Missouri town shutters entire police departmentPosted: Updated:
Garden City’s police department is down to one man.
According to a post on the Garden City, Missouri, Police Department Facebook page, the mayor and city council have “shuttered their police department.”
Wednesday morning, Chief Thomas Alber walked into city hall and was told the entire staff of the department, seven officers and five volunteers, were being laid off.
“They gave no reason,” Alber said.
Garden City is located about 50 miles south of Kansas City and has a population of around 1,600 people.
"No explanation was given nor plans to staff the police department beyond the chief," the police department said in the Facebook post.
The police department’s website indicates the department has seven sworn officers and five civilian volunteers.
Jamie Arwick had been with the department for four years. Others were nearing the 20-year mark.
“I’ll miss the badge. I’ll miss putting on my gear. I love the people,” Arwick said. “Next week is Thanksgiving, and in a month is Christmas. ‘Hey, by the way, you’re not working anymore.'”
Garden City’s City Hall was closed Wednesday, and no one was there to answers calls.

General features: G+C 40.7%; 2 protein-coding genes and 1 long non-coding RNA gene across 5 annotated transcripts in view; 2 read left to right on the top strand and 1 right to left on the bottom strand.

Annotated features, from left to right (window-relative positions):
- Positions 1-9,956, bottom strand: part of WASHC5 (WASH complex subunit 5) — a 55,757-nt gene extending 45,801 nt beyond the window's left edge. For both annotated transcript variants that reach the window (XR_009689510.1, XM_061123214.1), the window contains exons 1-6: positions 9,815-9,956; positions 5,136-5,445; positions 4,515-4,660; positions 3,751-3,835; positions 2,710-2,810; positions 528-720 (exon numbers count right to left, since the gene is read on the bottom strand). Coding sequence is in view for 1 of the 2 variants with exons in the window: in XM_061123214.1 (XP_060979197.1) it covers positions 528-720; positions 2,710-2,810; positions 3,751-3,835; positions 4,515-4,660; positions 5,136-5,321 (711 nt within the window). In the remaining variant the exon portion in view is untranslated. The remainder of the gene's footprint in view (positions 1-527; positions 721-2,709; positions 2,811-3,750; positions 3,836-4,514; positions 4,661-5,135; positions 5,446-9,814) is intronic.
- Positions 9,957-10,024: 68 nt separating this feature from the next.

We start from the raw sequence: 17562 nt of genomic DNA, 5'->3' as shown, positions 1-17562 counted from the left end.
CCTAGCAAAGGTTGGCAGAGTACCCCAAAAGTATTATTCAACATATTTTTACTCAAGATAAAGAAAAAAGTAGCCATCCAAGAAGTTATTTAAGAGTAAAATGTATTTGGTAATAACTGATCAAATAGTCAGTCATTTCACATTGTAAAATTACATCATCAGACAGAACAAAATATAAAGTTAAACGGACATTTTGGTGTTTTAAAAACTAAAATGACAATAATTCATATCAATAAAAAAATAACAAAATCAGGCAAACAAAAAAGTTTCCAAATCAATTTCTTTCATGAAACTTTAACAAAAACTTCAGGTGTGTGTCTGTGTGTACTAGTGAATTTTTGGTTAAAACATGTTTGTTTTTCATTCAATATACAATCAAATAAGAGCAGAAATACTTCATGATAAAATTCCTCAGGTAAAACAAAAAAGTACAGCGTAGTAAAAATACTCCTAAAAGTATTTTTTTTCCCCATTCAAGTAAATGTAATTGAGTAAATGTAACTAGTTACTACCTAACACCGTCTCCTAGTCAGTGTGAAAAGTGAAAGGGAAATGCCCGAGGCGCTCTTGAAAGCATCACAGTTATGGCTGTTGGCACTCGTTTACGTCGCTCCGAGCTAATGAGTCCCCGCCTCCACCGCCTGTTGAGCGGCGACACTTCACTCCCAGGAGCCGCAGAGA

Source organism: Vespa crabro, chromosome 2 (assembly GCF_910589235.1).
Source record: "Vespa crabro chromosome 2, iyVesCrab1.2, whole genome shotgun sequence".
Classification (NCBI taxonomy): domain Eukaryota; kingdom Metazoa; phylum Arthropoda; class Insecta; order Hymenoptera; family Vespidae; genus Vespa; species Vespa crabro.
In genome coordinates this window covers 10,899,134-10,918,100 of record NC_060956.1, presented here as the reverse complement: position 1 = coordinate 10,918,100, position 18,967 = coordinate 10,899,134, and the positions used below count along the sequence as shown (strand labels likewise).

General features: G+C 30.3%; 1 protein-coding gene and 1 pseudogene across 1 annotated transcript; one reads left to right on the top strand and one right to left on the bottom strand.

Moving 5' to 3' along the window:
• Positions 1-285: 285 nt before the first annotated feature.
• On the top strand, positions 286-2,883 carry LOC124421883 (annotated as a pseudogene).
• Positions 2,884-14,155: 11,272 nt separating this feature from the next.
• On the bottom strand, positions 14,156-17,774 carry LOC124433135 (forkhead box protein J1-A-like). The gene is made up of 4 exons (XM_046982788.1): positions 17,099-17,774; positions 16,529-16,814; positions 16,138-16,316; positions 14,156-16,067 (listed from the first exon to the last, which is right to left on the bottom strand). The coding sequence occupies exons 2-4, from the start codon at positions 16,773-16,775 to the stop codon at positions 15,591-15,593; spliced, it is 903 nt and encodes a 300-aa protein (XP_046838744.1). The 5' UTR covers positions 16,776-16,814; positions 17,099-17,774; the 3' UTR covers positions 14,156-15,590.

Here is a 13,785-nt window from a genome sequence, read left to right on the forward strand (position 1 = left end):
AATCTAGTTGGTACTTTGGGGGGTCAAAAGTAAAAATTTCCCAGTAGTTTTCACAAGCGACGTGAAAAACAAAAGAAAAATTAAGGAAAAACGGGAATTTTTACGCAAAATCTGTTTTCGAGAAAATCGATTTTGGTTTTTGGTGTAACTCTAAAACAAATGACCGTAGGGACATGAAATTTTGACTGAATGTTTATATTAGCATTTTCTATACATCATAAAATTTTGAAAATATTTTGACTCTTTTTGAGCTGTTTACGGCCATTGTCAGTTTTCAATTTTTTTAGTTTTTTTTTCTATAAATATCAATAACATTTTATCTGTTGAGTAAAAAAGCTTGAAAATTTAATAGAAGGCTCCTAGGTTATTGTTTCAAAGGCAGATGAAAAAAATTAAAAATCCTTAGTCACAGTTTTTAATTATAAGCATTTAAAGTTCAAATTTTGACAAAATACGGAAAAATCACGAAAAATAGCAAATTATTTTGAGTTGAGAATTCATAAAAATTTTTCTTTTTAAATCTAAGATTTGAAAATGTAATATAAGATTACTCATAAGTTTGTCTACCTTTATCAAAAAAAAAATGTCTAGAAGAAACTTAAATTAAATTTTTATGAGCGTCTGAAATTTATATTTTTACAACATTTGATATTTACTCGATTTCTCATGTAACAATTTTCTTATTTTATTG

Mayor Daniel Cantrell briefly answered as he stopped by Wednesday evening.
“Nobody wants to get laid off and I certainly didn’t want to lay anybody off, but we simply have no other choice,” he said. “The city’s got to do what they’ve got to do.”
Cantrell said the decision to lay off the officers boiled down to budget issues. Officers for the department made an average salary of $25,000 a year according to its annual report.
“What hurts the most is this wanton disregard for the public safety of the community,” Alber said.
He added he respects the Cass County sheriff’s office, but the city handled nearly 2,000 calls in 2017 with a 3 minute or less response time.
“It would be impossible for them to respond in that time frame,” Arwick said.
Cantrell said he felt citizens were safe despite the department’s claims.
“I don’t care what he says,” Cantrell said of Alber. “I know what is true. We have relied on the county to cover us for many years and they’ve done a fantastic job.”
The decision was made in a closed session Tuesday night without notice.
“In my 30 years of law enforcement, I’ve never seen anything like this,” Alber said.
“As ugly as it is and as awful as it is, I have to do what is best for this city,” Cantrell said.
Now Arwick and the rest of the department are packing up gear and looking for work.
“A chapter closed,” Arwick said. “Perhaps another one will open.”
The city also cut its city administrator job Tuesday night.